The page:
SURPRISE, Ariz. -- While en route to a water rescue in Wittman, a Maricopa County Sheriff's Department helicopter landed and rescued a woman from minivan submerged in a running wash in Surprise.
Chopper 3 was overhead as two deputies performed the daring rescue early Tuesday afternoon in the area of 153rd Avenue and Dynamite Boulevard.
It was the Chopper 3 pilot who spotted the minivan in the wash and alerted MCSO. Aerial video showed water washing over the vehicle's hood as it rushed down the wash.
The Associated Press identified the rescuers as Sgt. Wes Kueffer, the pilot, and Deputy Joe Sudella.
Bracing himself against the fast-moving water, Kueffer waded to the minivan, wrenched the sliding door open and pulled the woman out as Sudella stood by to help if needed. The men carried the woman out of the water and walked her to safety.
Chopper 3 later showed the woman sitting with a neighbor. It was not immediately clear if she was injured, but she did not appear to be as she talked to one of her rescuers.
The area of 153rd Avenue and Dynamite Boulevard, which is north of U.S. 60/Grand Avenue and Loop 303, is about an hour northwest of Sky Harbor International Airport.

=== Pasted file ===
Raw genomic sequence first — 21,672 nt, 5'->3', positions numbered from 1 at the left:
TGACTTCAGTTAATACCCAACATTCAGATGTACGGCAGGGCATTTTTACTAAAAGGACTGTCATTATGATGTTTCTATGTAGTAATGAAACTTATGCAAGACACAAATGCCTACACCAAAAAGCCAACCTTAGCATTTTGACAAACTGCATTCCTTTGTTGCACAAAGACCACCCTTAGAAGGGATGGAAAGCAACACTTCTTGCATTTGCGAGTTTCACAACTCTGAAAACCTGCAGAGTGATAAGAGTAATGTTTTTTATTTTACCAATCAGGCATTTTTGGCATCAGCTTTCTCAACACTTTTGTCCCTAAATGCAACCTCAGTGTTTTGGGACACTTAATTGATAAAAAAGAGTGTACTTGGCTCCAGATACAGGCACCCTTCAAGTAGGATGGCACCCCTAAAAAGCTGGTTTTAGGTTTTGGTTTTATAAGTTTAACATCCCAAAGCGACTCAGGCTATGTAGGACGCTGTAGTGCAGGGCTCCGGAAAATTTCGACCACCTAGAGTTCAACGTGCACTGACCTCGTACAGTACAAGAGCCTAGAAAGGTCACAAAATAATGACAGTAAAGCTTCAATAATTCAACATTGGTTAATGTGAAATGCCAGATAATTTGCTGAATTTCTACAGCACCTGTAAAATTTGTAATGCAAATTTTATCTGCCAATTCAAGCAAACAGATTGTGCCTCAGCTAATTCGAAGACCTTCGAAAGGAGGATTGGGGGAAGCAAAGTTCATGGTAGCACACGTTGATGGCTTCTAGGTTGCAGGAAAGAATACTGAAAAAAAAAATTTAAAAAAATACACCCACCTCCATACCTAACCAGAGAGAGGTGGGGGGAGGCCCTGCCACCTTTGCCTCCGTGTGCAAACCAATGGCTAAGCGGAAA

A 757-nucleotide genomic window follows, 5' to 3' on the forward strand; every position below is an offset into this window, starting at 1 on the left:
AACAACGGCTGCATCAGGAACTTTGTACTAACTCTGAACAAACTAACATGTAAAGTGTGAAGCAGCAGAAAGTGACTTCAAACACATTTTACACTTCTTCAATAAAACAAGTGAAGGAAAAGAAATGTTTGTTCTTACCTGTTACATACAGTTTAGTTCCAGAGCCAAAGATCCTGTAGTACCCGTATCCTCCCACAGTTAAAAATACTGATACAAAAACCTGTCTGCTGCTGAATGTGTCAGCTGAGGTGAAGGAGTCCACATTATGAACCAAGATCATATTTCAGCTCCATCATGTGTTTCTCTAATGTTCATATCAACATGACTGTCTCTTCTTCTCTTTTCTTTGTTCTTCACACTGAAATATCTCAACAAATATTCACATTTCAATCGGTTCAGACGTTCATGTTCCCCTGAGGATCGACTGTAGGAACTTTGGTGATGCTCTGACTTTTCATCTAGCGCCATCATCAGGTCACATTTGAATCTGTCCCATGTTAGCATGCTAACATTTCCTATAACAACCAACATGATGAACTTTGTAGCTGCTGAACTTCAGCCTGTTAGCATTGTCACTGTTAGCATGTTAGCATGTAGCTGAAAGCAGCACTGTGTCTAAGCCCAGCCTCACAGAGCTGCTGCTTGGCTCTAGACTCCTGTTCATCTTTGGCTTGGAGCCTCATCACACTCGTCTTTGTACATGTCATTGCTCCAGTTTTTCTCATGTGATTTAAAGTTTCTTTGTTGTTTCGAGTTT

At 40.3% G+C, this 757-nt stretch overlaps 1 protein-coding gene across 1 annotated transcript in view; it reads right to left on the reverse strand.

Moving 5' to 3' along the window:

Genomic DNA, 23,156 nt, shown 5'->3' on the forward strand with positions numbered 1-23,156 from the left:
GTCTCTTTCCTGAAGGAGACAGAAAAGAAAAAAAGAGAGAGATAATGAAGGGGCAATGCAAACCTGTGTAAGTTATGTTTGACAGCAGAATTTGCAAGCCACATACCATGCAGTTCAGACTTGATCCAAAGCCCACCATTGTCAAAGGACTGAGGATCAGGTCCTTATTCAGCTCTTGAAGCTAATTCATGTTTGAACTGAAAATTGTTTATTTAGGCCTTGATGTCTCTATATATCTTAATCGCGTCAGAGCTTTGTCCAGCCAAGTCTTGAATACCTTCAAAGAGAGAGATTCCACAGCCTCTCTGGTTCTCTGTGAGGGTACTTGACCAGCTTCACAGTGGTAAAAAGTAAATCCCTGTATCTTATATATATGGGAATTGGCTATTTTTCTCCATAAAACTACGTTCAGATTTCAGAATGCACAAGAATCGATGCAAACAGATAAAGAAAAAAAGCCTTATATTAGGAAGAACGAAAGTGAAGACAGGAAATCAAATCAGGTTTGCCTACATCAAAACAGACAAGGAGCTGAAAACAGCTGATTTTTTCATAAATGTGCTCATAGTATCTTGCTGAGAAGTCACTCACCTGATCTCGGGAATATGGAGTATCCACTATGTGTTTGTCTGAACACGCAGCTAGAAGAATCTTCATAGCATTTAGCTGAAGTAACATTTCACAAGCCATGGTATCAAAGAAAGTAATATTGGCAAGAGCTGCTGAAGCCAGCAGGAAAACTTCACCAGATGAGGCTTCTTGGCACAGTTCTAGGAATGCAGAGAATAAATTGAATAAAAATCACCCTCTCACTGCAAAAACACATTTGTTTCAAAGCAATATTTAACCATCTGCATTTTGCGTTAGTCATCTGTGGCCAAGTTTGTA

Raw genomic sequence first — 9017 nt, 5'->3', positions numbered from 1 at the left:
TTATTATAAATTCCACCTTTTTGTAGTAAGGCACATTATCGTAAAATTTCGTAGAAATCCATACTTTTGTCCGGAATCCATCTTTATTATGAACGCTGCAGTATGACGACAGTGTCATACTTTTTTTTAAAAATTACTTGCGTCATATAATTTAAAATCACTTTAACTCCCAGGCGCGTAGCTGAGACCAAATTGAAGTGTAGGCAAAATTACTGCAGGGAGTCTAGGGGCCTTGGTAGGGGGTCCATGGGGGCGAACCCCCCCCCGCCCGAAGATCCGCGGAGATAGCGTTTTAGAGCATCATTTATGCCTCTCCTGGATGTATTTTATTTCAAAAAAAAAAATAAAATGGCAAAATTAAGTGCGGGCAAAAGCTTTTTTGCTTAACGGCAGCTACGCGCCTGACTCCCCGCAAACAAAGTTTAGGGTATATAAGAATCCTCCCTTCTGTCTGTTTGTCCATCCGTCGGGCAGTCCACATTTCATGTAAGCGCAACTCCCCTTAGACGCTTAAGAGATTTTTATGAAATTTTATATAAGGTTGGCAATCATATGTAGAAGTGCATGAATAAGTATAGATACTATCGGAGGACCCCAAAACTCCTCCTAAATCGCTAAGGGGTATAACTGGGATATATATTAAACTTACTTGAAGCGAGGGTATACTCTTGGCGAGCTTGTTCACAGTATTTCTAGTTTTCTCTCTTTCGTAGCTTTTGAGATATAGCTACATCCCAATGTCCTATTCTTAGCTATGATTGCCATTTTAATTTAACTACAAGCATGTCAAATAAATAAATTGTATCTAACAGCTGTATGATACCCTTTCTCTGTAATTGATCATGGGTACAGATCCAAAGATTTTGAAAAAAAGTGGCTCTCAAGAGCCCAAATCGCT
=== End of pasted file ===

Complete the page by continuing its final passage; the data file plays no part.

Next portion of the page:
Crews from various agencies responded to rescue calls throughout Maricopa County, many of them involving cars caught in flooded washes or roadways.
Earlier in the day, aerial video from Chopper 3 showed quite a bit of flooding in the New River area. The chopper was overhead as two pickup trucks struggled through a flooded area, exactly what firefighters say you should not do. While both drivers made it across safely, it was touch as go as the fast-moving water nearly swept the vehicles away.
Safety experts say if you see standing water in the roadway, do not drive into it. It does not take much water -- only a few inches -- to disable a vehicle. It is always better to err on the side of caution and turn around.
If you attempt to drive through a flooded area and get stuck, you could be in for a hefty fine through Arizona's "Stupid Motorist Law," which went into effect in 1995.
It states you'll be responsible for any costs to rescue you if you choose to ignore warning signs to avoid certain areas.
If an emergency vehicle comes to the rescue and you need a tow out of danger, you can still be billed up to $2,000.